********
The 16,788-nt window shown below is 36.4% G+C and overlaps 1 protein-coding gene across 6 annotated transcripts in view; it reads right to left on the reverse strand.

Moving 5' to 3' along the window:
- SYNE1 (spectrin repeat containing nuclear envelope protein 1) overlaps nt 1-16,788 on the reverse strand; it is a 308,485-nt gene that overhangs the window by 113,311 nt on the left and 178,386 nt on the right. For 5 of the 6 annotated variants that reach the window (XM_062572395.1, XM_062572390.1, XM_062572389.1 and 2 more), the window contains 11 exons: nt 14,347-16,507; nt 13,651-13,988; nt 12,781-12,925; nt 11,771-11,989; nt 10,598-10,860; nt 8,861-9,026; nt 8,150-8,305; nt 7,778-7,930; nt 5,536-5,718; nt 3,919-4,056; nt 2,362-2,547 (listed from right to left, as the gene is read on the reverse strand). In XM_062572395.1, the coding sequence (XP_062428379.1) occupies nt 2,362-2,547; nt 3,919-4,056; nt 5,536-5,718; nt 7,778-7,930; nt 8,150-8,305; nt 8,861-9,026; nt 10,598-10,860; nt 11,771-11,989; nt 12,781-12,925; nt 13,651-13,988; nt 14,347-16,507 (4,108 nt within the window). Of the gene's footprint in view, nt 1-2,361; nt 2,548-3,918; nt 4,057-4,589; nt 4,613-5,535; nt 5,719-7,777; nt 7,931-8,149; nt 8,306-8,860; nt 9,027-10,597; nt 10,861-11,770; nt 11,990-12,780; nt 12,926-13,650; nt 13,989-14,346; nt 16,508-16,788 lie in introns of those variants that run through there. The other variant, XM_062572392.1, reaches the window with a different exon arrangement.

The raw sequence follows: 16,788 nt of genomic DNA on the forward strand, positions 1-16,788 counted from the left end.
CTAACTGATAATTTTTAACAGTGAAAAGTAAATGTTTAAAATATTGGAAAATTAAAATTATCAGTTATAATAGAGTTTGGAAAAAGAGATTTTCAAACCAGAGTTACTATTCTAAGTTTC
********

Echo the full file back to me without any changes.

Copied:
The 16,788-nt window shown below is 36.4% G+C and overlaps 1 protein-coding gene across 6 annotated transcripts in view; it reads right to left on the reverse strand.

Moving 5' to 3' along the window:
- SYNE1 (spectrin repeat containing nuclear envelope protein 1) overlaps nt 1-16,788 on the reverse strand; it is a 308,485-nt gene that overhangs the window by 113,311 nt on the left and 178,386 nt on the right. For 5 of the 6 annotated variants that reach the window (XM_062572395.1, XM_062572390.1, XM_062572389.1 and 2 more), the window contains 11 exons: nt 14,347-16,507; nt 13,651-13,988; nt 12,781-12,925; nt 11,771-11,989; nt 10,598-10,860; nt 8,861-9,026; nt 8,150-8,305; nt 7,778-7,930; nt 5,536-5,718; nt 3,919-4,056; nt 2,362-2,547 (listed from right to left, as the gene is read on the reverse strand). In XM_062572395.1, the coding sequence (XP_062428379.1) occupies nt 2,362-2,547; nt 3,919-4,056; nt 5,536-5,718; nt 7,778-7,930; nt 8,150-8,305; nt 8,861-9,026; nt 10,598-10,860; nt 11,771-11,989; nt 12,781-12,925; nt 13,651-13,988; nt 14,347-16,507 (4,108 nt within the window). Of the gene's footprint in view, nt 1-2,361; nt 2,548-3,918; nt 4,057-4,589; nt 4,613-5,535; nt 5,719-7,777; nt 7,931-8,149; nt 8,306-8,860; nt 9,027-10,597; nt 10,861-11,770; nt 11,990-12,780; nt 12,926-13,650; nt 13,989-14,346; nt 16,508-16,788 lie in introns of those variants that run through there. The other variant, XM_062572392.1, reaches the window with a different exon arrangement.

The raw sequence follows: 16,788 nt of genomic DNA on the forward strand, positions 1-16,788 counted from the left end.
CTAACTGATAATTTTTAACAGTGAAAAGTAAATGTTTAAAATATTGGAAAATTAAAATTATCAGTTATAATAGAGTTTGGAAAAAGAGATTTTCAAACCAGAGTTACTATTCTAAGTTTC